Redshirt sophomore outfielder Jordon Rogers fouled off another pitch to a chorus of cheers from the dugout during Michigan’s 17-7 loss to Maryland on Monday. The next pitch came; it was a ball, and Rogers sprinted down to first after a long at-bat. Roger’s 10-pitch walk was just one of several quality at-bats he has had since being inserted into the lineup.
Fifth-year outfielder Christan Bullock went down with turf toe heading into the series against Penn State, and Rogers has stepped in for him to great effect. After Bullock’s injury, Rogers began starting full-time on Mar. 27. Though officially listed as a catcher, Rogers has thrived in Bullock’s spot in the outfield, cementing himself as a spark plug atop Michigan’s lineup.
“I was excited for the opportunity,” Rogers said. “I enjoy playing all of (the positions). (Michigan coach Erik Bakich) puts me anywhere, and I just try to do my best to hold it down.”
Rogers has been on fire offensively, moving up to the top of the order for the Wolverines and putting together great at-bats, which is reflected in his .320 batting average and .433 on-base percentage.
“He’s just one of those guys that is able to slow the game down offensively,” Bakich said. “His heartbeat seems like it’s slow, his breathing is under control and he has a knack for having quality at-bats.”
Rogers has also been a major threat on the base paths, setting the tone for a team that loves to be aggressive. Against Penn State, he turned a single into a hustle double and has racked up three stolen bases already in limited time. While the aggression has resulted in some mistakes on the bases, he has fueled the team with his aggressiveness, much to the delight of his coach and his teammates.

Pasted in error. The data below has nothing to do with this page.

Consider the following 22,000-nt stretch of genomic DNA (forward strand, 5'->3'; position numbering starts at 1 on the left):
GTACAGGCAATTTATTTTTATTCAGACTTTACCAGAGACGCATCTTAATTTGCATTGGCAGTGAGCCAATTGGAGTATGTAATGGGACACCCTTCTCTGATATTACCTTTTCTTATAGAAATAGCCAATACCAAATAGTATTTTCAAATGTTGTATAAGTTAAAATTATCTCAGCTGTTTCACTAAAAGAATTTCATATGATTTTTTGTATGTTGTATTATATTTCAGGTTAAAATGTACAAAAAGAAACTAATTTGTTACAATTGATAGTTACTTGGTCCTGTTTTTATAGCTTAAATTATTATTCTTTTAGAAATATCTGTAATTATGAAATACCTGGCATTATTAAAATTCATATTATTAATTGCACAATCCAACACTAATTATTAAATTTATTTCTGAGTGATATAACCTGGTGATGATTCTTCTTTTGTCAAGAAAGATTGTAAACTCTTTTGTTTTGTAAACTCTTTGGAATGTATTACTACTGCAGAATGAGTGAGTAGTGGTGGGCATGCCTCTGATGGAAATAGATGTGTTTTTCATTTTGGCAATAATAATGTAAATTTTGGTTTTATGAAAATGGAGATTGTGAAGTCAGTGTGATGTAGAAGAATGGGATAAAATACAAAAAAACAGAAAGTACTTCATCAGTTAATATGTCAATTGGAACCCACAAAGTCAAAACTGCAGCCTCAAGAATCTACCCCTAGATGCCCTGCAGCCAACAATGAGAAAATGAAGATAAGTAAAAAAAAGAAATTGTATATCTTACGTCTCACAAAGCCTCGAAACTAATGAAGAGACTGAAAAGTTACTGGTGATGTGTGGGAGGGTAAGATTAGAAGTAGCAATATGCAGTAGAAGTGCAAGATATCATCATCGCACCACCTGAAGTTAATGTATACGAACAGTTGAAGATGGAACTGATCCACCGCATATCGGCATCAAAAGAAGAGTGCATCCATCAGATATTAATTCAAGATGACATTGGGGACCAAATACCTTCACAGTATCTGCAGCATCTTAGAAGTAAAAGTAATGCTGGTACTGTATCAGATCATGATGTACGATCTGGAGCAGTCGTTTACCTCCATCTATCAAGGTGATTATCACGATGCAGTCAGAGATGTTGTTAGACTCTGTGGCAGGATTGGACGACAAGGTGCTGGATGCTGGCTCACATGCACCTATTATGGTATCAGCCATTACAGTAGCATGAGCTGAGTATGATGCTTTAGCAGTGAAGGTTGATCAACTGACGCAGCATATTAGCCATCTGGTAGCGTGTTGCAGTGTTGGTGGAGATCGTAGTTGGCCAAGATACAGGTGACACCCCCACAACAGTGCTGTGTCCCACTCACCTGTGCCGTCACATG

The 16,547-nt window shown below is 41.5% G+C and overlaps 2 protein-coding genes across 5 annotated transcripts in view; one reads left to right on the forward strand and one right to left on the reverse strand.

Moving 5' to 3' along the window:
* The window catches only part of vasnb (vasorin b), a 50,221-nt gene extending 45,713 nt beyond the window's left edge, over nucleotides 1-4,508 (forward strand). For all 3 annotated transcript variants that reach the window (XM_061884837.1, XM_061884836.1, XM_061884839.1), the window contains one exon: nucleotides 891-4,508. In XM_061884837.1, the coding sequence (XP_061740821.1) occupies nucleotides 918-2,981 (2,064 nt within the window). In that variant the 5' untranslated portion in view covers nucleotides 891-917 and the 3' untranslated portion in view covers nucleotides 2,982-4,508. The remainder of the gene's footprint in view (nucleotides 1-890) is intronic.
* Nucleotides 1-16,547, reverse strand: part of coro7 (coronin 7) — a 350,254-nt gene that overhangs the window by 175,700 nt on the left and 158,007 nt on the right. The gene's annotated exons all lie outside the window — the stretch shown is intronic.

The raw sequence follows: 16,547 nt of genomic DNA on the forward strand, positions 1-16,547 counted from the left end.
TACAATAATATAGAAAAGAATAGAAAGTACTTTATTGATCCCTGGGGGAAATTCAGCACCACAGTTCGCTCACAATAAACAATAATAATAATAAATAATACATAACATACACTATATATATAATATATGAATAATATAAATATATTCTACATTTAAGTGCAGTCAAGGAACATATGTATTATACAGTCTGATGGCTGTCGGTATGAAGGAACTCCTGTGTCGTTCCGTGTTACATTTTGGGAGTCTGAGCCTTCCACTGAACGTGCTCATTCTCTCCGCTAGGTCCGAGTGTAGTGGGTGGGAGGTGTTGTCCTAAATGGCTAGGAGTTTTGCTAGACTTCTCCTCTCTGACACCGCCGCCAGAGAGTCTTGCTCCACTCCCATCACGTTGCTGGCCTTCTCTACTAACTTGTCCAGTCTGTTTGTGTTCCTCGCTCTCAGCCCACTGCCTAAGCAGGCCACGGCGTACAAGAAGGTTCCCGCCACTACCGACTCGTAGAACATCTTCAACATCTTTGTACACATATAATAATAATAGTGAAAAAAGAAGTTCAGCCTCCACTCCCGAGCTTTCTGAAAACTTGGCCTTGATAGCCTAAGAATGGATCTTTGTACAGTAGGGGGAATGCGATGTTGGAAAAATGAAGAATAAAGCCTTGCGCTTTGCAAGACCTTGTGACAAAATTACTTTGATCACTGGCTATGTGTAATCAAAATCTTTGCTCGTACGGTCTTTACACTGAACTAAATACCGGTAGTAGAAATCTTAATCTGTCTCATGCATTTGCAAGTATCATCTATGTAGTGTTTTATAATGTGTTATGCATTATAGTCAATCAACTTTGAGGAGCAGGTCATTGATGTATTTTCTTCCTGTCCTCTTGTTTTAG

“He just always goes out there and puts out great at-bats,” redshirt junior outfielder Danny Zimmerman said. “He’s an absolute demon on the base paths as well. He’s just a perfect leadoff hitter for our lineup.”
Rogers has been prone to the defensive mistake here and there. He hasn’t yet recorded an error but has misjudged a few fly balls and misplayed a ball off the wall last weekend in the series against Northwestern and Maryland, which allowed extra bases for the other teams.
Rogers’s fast start is all the more impressive considering the limited experience he had coming into this season. He redshirted during the 2019 season, and only had two at-bats during his three appearances in the COVID-19 pandemic-shortened season last year. Nonetheless, his lack of experience at the collegiate level has not stopped him from getting off to a flying start.
It remains unclear whether Bullock will be able to reclaim his starting spot in centerfield from Rogers, although his superior defense may help him there. Rogers could also move to designated hitter where the struggling sophomore infielder Jake Marti has been playing. Regardless of where he slots in, Michigan will look to keep his bat and baserunning in the lineup.
“JoJo needs to stay in (the lineup),” Bakich said. “Jordon has given us a great spark, and he’s another guy that’s been patient, stayed ready and maximized his opportunities.”